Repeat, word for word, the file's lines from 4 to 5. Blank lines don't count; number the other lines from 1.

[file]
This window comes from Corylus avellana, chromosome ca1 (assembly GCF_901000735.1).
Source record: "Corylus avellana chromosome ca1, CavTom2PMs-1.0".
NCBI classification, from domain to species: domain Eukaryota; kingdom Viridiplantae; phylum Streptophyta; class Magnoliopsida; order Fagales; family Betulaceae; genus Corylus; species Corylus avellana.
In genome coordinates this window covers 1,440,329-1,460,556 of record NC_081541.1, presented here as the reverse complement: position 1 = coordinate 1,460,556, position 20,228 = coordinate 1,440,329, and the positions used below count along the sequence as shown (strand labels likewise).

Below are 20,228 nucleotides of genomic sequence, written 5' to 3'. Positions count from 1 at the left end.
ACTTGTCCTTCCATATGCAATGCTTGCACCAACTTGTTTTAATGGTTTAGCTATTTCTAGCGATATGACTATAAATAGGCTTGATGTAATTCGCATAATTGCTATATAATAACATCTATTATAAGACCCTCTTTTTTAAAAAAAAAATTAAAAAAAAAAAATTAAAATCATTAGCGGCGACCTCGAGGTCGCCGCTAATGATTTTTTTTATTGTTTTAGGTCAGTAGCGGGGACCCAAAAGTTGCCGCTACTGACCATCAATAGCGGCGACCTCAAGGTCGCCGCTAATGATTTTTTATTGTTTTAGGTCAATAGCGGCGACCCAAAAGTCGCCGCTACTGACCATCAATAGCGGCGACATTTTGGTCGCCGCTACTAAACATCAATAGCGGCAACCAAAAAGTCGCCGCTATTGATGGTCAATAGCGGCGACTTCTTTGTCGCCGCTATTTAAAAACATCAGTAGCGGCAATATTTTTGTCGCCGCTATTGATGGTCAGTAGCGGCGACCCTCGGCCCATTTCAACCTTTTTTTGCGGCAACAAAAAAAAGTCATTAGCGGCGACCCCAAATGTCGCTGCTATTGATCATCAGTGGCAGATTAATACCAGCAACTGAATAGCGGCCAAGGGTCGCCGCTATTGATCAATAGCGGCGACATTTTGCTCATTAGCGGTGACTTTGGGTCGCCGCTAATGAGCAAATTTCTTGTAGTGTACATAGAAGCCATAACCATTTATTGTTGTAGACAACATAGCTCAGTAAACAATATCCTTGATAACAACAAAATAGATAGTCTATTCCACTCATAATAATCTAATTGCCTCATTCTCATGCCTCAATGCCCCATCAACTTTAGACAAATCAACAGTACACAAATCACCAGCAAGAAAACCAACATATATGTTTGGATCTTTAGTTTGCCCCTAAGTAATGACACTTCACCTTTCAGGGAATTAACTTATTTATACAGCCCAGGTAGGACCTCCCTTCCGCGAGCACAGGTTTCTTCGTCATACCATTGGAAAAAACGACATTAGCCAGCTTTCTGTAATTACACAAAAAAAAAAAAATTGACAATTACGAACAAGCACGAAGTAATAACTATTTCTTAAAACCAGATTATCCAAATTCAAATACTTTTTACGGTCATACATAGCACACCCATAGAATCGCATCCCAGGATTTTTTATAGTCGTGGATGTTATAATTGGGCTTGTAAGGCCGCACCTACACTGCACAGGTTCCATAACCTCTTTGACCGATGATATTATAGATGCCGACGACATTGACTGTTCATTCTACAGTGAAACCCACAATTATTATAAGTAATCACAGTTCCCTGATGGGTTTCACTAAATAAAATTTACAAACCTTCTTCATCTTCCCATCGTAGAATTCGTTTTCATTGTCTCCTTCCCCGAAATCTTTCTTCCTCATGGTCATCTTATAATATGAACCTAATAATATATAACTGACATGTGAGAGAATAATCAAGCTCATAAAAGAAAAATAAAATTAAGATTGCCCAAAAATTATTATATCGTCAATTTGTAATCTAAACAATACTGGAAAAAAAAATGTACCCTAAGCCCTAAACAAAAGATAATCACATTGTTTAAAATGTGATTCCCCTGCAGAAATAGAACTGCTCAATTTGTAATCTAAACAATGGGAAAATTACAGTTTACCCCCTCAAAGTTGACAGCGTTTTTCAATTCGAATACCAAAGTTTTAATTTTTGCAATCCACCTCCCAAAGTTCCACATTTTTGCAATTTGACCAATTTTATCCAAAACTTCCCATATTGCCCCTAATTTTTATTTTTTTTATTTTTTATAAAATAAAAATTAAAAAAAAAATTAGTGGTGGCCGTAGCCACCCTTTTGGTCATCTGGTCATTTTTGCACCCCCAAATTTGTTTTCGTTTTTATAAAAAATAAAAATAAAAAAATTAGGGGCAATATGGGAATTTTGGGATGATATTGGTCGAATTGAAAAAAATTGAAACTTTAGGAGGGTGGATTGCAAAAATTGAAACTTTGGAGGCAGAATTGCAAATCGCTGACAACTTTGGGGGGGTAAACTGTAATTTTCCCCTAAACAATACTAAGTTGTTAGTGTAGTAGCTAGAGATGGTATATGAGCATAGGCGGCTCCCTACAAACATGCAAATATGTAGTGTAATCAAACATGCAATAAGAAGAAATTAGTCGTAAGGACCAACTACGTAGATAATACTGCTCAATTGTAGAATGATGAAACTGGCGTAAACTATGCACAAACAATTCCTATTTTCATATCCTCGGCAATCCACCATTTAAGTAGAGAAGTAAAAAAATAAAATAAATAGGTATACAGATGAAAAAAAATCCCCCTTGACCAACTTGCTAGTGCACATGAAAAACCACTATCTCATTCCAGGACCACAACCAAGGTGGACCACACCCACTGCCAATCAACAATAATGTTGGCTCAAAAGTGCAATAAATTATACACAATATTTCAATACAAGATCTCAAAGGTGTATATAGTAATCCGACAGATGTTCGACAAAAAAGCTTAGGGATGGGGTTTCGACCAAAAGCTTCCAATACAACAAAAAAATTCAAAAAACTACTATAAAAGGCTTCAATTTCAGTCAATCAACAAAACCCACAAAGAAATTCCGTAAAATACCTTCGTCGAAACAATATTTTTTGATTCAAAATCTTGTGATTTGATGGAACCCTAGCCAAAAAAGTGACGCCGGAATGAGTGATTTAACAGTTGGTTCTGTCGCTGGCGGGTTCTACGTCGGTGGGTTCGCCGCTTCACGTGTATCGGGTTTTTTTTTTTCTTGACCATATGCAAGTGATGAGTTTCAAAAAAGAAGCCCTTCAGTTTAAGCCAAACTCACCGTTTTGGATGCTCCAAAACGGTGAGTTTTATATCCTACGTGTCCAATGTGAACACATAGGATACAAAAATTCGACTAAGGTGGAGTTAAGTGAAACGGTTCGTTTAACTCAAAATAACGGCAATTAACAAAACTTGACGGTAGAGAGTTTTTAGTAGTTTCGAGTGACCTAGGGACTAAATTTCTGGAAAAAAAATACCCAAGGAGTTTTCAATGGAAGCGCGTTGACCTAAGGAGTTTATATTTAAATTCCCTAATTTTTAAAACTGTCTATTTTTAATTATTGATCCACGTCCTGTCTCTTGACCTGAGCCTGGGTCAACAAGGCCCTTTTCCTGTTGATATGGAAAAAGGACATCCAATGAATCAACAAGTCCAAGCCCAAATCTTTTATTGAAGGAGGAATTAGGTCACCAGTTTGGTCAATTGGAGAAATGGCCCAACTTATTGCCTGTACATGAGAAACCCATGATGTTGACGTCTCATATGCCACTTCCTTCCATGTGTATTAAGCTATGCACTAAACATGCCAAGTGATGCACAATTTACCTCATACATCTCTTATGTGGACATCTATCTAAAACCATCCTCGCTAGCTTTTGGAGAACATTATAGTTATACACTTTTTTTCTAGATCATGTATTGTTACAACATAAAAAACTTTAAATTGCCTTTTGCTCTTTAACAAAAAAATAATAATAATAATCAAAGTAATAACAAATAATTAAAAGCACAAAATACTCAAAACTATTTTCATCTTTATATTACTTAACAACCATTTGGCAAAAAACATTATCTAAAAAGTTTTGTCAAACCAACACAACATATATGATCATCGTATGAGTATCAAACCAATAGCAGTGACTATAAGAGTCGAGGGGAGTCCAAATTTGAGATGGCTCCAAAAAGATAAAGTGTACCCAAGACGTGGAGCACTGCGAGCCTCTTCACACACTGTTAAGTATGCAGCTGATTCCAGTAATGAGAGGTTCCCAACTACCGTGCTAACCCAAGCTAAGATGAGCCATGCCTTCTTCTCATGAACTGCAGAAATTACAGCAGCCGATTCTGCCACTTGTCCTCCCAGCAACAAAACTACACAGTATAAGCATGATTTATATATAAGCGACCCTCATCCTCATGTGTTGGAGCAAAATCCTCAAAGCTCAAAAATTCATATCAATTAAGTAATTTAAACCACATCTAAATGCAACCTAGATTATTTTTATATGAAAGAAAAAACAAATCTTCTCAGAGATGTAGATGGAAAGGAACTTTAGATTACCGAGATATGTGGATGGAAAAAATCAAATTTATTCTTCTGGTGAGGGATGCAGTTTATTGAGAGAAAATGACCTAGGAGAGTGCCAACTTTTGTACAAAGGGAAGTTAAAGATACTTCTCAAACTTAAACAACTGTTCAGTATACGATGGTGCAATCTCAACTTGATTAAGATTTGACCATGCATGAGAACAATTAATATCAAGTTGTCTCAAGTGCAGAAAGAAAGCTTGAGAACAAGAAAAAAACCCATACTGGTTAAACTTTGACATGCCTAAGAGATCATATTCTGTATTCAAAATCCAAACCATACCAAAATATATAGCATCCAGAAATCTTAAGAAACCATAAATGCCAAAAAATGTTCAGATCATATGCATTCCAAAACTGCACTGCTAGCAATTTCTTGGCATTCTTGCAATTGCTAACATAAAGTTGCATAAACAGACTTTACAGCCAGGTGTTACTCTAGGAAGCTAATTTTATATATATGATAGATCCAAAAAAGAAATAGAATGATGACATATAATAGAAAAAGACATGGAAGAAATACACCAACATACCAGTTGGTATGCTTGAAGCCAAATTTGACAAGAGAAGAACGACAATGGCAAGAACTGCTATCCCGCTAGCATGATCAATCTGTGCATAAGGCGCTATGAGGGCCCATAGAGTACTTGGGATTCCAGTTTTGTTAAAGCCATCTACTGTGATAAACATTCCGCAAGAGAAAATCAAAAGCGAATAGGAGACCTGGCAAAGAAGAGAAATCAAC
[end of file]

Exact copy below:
In genome coordinates this window covers 1,440,329-1,460,556 of record NC_081541.1, presented here as the reverse complement: position 1 = coordinate 1,460,556, position 20,228 = coordinate 1,440,329, and the positions used below count along the sequence as shown (strand labels likewise).

Below are 20,228 nucleotides of genomic sequence, written 5' to 3'. Positions count from 1 at the left end.